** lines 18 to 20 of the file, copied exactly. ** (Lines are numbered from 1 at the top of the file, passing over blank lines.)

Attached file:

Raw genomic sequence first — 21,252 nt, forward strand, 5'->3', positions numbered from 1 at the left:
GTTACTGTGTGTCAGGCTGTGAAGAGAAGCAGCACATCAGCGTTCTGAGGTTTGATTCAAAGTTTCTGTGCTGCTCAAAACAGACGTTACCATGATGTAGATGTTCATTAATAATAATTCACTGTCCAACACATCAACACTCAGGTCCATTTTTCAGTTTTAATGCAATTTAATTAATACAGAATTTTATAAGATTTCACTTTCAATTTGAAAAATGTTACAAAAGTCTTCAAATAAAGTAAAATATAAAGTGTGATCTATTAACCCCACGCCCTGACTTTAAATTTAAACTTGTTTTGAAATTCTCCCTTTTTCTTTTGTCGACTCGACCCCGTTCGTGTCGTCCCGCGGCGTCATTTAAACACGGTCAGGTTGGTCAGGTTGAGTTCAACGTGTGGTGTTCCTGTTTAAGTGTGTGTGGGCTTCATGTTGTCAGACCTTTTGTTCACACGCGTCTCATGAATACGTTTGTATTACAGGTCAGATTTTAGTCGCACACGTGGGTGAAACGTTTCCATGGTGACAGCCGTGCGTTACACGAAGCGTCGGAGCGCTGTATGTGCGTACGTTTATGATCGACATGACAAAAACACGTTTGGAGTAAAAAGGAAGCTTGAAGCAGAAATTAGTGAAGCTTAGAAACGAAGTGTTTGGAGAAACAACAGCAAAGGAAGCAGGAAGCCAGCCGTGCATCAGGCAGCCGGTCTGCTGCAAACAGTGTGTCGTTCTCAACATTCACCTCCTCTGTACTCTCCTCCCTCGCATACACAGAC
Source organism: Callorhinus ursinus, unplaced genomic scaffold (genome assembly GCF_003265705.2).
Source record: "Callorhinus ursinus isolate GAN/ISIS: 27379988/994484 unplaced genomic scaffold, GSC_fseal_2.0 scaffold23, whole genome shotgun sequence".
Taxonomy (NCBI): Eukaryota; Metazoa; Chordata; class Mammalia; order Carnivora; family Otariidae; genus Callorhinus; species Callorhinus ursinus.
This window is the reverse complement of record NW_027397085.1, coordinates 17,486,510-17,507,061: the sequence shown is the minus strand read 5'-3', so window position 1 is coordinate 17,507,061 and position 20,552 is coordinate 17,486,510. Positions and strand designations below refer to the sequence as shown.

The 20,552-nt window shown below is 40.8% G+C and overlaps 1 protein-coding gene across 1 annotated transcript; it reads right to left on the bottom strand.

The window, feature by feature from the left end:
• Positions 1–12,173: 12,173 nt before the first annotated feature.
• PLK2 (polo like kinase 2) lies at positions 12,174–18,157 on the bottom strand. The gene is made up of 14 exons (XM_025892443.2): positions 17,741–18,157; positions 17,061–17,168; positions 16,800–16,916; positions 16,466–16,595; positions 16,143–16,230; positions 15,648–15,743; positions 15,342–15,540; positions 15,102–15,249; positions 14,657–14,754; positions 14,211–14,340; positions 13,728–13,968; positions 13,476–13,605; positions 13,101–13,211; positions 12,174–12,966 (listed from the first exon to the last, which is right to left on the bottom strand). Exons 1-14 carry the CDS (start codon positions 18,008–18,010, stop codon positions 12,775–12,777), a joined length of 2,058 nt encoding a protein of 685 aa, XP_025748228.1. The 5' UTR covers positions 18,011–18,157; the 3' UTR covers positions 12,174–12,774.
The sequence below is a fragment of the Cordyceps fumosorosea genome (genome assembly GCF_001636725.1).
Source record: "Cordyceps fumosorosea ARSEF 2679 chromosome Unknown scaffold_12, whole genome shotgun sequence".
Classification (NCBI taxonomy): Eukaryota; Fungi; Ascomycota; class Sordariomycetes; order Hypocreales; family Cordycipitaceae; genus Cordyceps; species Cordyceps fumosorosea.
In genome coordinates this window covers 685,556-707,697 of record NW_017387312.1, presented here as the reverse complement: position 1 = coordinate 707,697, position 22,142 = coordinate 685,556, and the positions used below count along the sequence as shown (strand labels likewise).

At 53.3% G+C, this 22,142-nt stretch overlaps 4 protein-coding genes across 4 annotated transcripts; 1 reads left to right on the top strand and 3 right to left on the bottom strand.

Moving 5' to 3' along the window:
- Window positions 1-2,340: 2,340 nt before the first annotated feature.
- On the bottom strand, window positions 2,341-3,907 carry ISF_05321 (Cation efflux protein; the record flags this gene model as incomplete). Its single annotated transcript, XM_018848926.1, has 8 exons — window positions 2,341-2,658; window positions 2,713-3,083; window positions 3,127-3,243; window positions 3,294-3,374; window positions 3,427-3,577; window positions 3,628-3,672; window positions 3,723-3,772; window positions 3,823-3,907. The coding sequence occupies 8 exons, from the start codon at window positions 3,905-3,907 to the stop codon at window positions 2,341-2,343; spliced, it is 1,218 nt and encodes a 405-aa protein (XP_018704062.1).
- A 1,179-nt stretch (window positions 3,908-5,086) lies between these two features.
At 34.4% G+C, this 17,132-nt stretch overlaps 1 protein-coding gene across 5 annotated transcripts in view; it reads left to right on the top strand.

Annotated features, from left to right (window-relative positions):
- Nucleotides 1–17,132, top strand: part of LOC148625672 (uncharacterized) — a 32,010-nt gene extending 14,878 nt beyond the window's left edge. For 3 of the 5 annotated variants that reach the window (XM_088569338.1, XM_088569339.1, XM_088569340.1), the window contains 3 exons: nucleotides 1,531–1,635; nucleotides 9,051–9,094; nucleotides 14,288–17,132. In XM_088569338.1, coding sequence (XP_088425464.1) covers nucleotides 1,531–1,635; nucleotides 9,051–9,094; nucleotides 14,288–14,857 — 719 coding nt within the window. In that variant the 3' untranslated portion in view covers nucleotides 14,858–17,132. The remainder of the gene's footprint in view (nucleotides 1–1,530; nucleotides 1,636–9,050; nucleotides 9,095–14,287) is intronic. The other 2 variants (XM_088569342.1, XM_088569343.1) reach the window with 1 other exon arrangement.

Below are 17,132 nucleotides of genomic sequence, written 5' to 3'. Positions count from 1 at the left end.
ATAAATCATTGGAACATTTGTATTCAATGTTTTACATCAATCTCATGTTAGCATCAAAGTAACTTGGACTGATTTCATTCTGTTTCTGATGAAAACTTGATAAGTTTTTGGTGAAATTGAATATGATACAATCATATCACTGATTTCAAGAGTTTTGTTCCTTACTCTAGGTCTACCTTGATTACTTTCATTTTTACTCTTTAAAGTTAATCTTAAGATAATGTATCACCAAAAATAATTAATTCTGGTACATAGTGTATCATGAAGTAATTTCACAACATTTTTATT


- On the bottom strand, window positions 2,341-3,907 carry ISF_05321 (Cation efflux protein; the record flags this gene model as incomplete). Its single annotated transcript, XM_018848926.1, has 8 exons — window positions 2,341-2,658; window positions 2,713-3,083; window positions 3,127-3,243; window positions 3,294-3,374; window positions 3,427-3,577; window positions 3,628-3,672; window positions 3,723-3,772; window positions 3,823-3,907. The coding sequence occupies 8 exons, from the start codon at window positions 3,905-3,907 to the stop codon at window positions 2,341-2,343; spliced, it is 1,218 nt and encodes a 405-aa protein (XP_018704062.1).
- A 1,179-nt stretch (window positions 3,908-5,086) lies between these two features.
At 34.4% G+C, this 17,132-nt stretch overlaps 1 protein-coding gene across 5 annotated transcripts in view; it reads left to right on the top strand.